This moment has taught us a lot. Before we can define justice, we must understand injustice. We must talk about fraternity after we have dealt with divisiveness and so on. 

Today, India confronts a crucial question: How does a curriculum based on the secular Constitution become more relatable in an essentially religious(a term popularised by the legal scholar Faizan Mustafa) nation? With religion being employed as a tool to propagate hatred, the youth get introduced to hate-spewing ideologies in their schools or through their village networks. These narratives vilify non-Hindus and predominantly target Muslims. 

It is crucial to highlight the positive values of religions and how they align with the Constitution. It must be done in a way that does not make individuals feel attacked for who they are and allows them to examine what different religions preach. This is a nuanced process, and we delved into it to an extent at SFD sessions, such as through myth-busting and celebrating various festivals.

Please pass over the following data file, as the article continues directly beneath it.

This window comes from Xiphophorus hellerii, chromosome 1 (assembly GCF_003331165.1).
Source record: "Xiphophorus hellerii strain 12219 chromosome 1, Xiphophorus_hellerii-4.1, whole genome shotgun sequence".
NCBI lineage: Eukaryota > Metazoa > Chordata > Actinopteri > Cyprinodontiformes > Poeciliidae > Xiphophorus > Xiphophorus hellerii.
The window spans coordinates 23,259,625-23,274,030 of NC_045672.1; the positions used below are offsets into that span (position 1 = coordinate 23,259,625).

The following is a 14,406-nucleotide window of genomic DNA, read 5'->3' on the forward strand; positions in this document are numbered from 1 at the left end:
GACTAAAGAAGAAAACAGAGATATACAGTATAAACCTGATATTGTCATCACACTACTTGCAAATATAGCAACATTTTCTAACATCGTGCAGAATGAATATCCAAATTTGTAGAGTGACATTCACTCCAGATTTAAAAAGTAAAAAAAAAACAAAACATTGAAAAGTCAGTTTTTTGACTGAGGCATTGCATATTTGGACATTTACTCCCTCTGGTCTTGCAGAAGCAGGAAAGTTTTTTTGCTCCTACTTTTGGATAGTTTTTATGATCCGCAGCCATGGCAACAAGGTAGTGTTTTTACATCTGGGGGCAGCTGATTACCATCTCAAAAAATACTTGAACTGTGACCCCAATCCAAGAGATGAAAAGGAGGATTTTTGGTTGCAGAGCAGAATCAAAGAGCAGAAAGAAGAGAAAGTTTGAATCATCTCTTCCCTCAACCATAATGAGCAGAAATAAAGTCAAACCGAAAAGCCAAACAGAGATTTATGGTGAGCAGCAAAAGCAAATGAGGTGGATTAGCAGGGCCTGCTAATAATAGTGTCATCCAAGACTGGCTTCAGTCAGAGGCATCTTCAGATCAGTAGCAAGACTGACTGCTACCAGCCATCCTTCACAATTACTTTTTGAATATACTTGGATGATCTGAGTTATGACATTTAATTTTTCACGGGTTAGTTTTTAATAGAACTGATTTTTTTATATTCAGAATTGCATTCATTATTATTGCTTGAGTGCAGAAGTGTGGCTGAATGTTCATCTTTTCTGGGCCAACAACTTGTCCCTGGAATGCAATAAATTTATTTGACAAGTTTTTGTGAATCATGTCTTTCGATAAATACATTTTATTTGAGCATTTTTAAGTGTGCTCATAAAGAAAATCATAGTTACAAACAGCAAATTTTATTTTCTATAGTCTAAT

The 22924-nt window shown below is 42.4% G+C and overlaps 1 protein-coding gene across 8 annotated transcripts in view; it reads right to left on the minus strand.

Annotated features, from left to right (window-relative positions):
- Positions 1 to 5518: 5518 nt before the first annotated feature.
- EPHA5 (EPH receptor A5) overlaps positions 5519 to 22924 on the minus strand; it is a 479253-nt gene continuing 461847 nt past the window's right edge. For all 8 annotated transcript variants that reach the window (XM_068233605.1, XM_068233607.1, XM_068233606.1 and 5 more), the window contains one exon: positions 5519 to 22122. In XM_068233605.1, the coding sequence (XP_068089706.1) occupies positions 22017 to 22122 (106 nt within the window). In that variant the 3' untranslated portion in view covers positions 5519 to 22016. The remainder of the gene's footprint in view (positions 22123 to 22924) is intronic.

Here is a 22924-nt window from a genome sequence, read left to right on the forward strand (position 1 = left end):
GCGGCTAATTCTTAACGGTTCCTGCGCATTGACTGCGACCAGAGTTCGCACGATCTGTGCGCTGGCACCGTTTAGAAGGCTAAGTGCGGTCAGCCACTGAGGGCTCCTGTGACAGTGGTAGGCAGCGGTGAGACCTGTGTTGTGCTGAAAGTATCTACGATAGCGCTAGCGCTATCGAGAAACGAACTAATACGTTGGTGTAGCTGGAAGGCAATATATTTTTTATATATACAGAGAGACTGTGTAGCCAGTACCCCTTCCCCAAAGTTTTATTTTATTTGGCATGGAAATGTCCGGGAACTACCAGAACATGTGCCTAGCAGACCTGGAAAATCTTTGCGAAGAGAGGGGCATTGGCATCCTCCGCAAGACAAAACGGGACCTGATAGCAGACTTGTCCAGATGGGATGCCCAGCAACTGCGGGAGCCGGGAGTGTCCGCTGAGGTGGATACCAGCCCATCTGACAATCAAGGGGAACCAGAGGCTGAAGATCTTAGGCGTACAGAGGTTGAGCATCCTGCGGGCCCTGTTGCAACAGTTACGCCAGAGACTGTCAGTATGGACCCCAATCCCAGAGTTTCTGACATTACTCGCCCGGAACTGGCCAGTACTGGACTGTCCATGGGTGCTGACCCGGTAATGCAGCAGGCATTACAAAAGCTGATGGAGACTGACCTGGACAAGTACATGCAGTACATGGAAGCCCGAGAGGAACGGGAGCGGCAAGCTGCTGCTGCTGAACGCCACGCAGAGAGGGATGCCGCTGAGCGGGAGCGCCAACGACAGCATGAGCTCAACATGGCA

In our experiences in Hindu-dominated rural areas, exposure to the other’—an identity different from ones own—is severely limited due to caste and religious segregation in villages. Providing a platform for exposure to or even introducing diversity in the classroom thus helps break preconceptions. Visiting sacred spaces such as mosques and churches also tends to dispel the fear of the other, often ingrained through childhood propaganda. 

But the benefits of multiple interactions and exposure hold true for any social identity, not just religion. Rituparna from Akam Foundation, who identifies as transgender, conducted a session on gender, encouraging youth to think beyond the binary. She conducted a session on gender using a heartwarming story about a child everyone perceived as a boy but who felt like a girl. This story and the facilitators experience helped the participants understand the challenges faced by the LGBTQIA community.